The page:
The University of Portland is a wonderful school, but it is incredibly expensive to attend. As an out-of-state student, it is very difficult to find the money to attend UP, and as a result sometimes I feel pressured to take more credits than I should or to find more jobs than I need to feel as if I am making the most of my college experience.
The most frustrating thing about the University of Portland is the price of tuition. I come from a family that values independenacy, and as a nineteen year old college student $53,000 a year is hard to come by.
It is located on the hill, so there are not too many foodcards around. Thus, it is un-convenient to buy food.
The most frustrating thing about this school is having to take the core requirements, like Fine Arts and History. Although these core requirements are helpful and make our education more well-rounded they take up a lot of space in schedules. This then makes schedules much more rigorous, and creates an atmosphere that a student must sefficiently plan for. Although it is the most frustrating in the long run, I think it will end up benefitting every student.
I sprained my ankle once and went to the Health Center to be treated. Instead of receiving the help that I should have, I was told that all available appointment spaces were full and was told to go to ZoomCare which is off campus. I could neither walk or drive anywhere, nor did I have a car or have a solid understanding of the bus system at the time. I was definitely disappointed and frustrated with the lack of help I received from them. Thankfully my Hall Director was kind enough to drive me to the hospital and back.
The most frustrating thing is keeping track of all the deadlines along with school events happening because there are so many that you don't even know about.
Honestly, the food. I love nutritious, delicious food and while I was in the process of researching universies, the food options really stood out to me. Large posters are draped across the Commons with pictures of fruits and vegetables and signs reading fresh, local, organic, food but once I started working at the school cafeteria, I discovered that these advertisements were not so accurate. Not only does the food lack the healthy quality I desire, they also lack in selection. All too often I find myself in the cafeteria staring at the menus wishing for more healthier options.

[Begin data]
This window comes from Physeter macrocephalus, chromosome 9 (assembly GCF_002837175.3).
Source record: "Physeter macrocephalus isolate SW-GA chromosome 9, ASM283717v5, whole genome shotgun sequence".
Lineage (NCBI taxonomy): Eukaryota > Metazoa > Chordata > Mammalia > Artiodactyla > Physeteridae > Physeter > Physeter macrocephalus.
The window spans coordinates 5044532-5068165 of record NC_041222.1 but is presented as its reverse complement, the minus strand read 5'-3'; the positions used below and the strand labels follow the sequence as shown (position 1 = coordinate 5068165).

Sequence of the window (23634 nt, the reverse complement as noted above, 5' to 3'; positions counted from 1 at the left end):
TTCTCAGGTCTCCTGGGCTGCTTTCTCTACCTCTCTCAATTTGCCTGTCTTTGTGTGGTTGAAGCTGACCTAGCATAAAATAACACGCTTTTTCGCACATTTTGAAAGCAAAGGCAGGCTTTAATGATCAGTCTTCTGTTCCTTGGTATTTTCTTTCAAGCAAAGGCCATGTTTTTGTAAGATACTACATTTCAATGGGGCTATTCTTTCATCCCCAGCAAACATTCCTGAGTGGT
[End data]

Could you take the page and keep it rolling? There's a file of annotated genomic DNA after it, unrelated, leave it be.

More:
The most frustrating thing about my school is that a couple classes are a lot harder than I was expecting. Theology is a require class and it is something I have little background on so I find it hard to keep up with what the professor is saying. There are many quizzes and readings that are required. The professor also assigned extra books to buy at the end of the semester so that was frustrating because it was required to spend a ton more money in order to do well on one quiz.
The most frustrating thing about attending my school is the quality of coffee. When I order a coffee here, I am never sure what it is going to taste like. A majority of the time, I end up with an alright cup of coffee and I have no complaints, but no praise either. However, there are times when the barista over steams the milks, burns the coffee, or messes up the drink entirely. In college, coffee is a vital part to making it through late nights and early mornings and not knowing what I'm going to get is unacceptable.
Sometimes the wifi is extremely bad but it is much much better this year.